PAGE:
Americans and people around the world have expressed understandable skepticism about the claim by U.S. military officials in Baghdad that Shi'ite militias in Iraq are receive financing, equipment, arms, munitions and training from elite units of the Iranian special forces.
After all, we remember how key elements of U.S. intelligence reports that Saddam Hussein possessed weapons of mass destruction (WMD) proved to be inaccurate, and we remember how those inaccurate reports provided the rationale for the American invasion of Iraq. So why should we believe intelligence reports about Iranian involvement in the fighting in Iraq today — especially if such a belief could potentially lead to fighting between the United States and Iran in the future?
There are four critical differences between the case against Iran today and the WMD estimates involving Iraq in 2003. All these differences combine to build an overwhelming case for the accuracy of the reports about Iranian involvement in Iraq.
(1) The source of the information used by the U.S. intelligence community today about Iranian involvement in Iraq isn't provided by Iraqis who have an axe to grind against their abusive leader, as was the case with WMD reports. Rather, the intelligence comes from American privates, sergeants, lieutenants and captains. They have no reason to distort the information provided.
(2) Rather than rely on the type of circumstantial evidence about WMD that existed in 2003, today the U.S. military possesses a wealth of physical evidence demonstrating Iran's role in the fighting in Iraq. A very small portion of this evidence was recently shown to reporters by officers assigned to the 1st Cavalry Division in Baghdad. This evidence included captured rocket-propelled grenades, mortar rounds and rockets. All these weapons had Iranian markings, serial numbers and dates of production — some as late as 2006.
(3) One of the weapons displayed to reporters in Baghdad — the so-called explosively formed projectile — is made from components only known to be produced by Iranian manufacturers in Tehran, working under contract for the Iranian government. This particular form of improvised explosive device was first used in 2004 in Lebanon by the Shi'ite terrorist organization Hezbollah, which also receives support from Iran.
Gen. William Caldwell, a spokesman for the U.S. military in Baghdad, says the explosively formed projectiles were shown to the media because, while few in number, they have a particularly lethal affect against U.S. and coalition forces. Since January 2006, use of this weapon by Iran-backed Shi'ite militias has increased 150 percent and it has emerged as the single largest killer on the battlefield. These are military-grade weapons that require advanced machine work not available in Iraq.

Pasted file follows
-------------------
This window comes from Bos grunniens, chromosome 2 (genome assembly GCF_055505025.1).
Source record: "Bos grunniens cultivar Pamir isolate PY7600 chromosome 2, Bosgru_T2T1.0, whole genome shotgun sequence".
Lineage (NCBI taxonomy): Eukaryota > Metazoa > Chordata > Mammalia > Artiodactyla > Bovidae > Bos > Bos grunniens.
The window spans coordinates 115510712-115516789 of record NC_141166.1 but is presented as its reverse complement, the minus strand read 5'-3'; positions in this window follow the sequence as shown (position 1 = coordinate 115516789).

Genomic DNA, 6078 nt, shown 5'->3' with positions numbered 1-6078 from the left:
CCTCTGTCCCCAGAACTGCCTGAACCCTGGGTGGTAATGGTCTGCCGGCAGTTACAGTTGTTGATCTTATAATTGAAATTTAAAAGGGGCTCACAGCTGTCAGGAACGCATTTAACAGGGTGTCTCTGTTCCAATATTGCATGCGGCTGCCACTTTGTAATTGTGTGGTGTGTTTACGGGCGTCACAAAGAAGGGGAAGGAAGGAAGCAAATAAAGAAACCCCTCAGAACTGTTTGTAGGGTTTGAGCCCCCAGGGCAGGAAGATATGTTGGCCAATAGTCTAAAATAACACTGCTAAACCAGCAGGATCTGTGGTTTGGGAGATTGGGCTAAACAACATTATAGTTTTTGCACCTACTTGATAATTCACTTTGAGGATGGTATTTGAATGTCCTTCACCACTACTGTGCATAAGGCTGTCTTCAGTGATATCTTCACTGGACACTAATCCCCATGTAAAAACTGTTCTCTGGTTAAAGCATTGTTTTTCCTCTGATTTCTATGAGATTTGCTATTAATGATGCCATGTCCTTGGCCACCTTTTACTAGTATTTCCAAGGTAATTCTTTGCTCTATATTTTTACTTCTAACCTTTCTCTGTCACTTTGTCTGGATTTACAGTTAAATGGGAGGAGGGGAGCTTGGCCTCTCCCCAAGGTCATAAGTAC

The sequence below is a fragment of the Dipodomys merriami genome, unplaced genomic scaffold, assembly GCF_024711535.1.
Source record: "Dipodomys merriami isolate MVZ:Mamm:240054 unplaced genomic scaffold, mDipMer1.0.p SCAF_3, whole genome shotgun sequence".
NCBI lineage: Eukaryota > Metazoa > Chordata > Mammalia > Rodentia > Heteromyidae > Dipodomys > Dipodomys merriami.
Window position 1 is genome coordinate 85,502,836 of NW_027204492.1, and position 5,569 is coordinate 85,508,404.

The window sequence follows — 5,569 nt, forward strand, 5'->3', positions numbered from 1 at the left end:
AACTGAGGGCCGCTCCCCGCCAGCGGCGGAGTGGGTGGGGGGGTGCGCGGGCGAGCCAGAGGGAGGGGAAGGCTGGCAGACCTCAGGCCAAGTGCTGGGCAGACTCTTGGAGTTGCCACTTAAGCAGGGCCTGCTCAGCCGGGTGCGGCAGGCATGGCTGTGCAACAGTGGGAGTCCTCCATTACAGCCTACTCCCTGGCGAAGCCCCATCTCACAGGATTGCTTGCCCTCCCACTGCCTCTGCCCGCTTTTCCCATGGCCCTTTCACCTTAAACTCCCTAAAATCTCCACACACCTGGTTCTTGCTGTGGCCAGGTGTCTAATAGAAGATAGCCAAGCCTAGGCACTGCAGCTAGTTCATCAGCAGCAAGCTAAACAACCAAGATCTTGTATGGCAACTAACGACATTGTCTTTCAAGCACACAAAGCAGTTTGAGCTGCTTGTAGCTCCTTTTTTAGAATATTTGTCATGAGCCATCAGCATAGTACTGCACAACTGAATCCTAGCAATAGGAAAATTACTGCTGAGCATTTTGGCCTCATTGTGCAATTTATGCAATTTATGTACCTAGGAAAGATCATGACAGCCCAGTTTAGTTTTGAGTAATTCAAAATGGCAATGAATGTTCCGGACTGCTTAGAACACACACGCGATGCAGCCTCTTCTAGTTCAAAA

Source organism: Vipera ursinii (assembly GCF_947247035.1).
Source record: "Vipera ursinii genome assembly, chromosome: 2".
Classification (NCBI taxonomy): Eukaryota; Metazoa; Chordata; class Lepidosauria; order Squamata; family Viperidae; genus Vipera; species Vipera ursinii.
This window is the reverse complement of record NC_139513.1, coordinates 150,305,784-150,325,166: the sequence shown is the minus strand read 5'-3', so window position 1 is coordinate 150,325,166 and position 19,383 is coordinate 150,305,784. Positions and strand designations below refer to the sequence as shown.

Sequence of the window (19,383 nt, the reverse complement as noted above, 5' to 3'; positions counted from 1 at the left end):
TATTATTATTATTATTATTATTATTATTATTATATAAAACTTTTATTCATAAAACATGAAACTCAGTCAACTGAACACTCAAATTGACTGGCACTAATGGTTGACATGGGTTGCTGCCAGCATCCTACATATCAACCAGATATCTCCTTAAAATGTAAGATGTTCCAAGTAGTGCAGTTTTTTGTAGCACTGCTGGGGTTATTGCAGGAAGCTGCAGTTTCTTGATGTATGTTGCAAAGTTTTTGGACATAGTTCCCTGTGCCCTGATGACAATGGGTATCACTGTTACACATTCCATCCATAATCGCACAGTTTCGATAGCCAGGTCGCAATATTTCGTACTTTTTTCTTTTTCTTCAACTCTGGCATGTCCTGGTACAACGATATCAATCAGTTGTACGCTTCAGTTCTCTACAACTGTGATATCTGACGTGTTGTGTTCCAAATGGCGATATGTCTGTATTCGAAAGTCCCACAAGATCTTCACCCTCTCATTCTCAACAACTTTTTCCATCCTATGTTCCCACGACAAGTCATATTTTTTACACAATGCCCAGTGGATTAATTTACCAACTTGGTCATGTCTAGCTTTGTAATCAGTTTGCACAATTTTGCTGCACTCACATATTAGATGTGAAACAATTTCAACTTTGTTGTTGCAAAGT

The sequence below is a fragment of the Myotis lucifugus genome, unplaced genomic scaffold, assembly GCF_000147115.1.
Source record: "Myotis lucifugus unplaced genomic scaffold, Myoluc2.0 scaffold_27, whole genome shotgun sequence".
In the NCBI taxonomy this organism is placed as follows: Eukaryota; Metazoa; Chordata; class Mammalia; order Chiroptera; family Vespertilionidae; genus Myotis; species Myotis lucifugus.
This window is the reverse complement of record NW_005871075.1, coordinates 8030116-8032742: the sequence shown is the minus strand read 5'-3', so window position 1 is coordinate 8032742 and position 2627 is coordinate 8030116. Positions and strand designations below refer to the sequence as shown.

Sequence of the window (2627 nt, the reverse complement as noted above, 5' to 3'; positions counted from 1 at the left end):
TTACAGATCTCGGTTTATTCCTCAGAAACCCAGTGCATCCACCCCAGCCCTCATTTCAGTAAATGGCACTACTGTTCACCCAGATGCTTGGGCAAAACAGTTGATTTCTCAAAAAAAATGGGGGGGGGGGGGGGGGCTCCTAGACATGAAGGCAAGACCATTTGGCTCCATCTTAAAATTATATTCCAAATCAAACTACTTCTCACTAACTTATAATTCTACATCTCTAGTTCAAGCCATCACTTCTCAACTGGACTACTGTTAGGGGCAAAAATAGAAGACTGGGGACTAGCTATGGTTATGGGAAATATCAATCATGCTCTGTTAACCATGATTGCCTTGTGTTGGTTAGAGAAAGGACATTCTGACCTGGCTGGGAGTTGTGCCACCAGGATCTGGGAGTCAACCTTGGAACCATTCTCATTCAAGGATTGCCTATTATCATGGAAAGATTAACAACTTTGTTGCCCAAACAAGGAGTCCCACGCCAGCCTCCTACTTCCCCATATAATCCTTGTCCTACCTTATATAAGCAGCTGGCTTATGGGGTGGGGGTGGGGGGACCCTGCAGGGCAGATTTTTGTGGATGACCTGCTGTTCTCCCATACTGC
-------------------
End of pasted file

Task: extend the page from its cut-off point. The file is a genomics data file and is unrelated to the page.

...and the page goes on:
(4) The U.S. military has captured senior members of the elite Iranian special forces unit known as the Qods Force operating inside Iraq. This force reports directly to Iranian Supreme Leader Ayatollah Ali Hoseini Khamenei.
For example, during a January operation in Irbil, Iraq, American troops captured Iranian Gen. Mohsen Chizari — the No. 3 in the Qods force — and four other senior members of the organization. According to the American military, the captured Qods officers possessed falsified identification cards, disguises and sensitive Iranian documents, providing further evidence of Iranian involvement within Iraq.
It is also widely known that the United States has a broad range of advanced capabilities to gather intelligence within a war zone. And we know the military has captured a number of Iranian operatives and Shi'ite militia members who have provided detailed information relating to Iranian involvement, which U.S. forces are not disclosing for security reasons.
The one thing the U.S. military cannot prove beyond a reasonable doubt is that the Iranian government's highest levels have authorized this covert war in Iraq. However, a review of all the evidence publicly released leaves no doubt that Iranian special forces are actively arming and training Shi'ite militia groups within Iraq. The only thing missing is the equivalent of a signed "Presidential Finding" from either Iranian President Mahmoud Ahmadinejad or the Ayatollah Khamenei authorizing Qods Force operations inside Iraq. This type of proof will never be available.
While we may never have the smoking gun, it is hard to believe such a large-scale covert action could take place by Iranian forces in Iraq without both the direct knowledge and at least tacit approval of the Iranian government's highest officials.
Rick Brennan served in the Office of the Defense Secretary during the Clinton administration is now a senior political scientist at the Rand Corp.
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This commentary appeared in Washington Times on March 16, 2007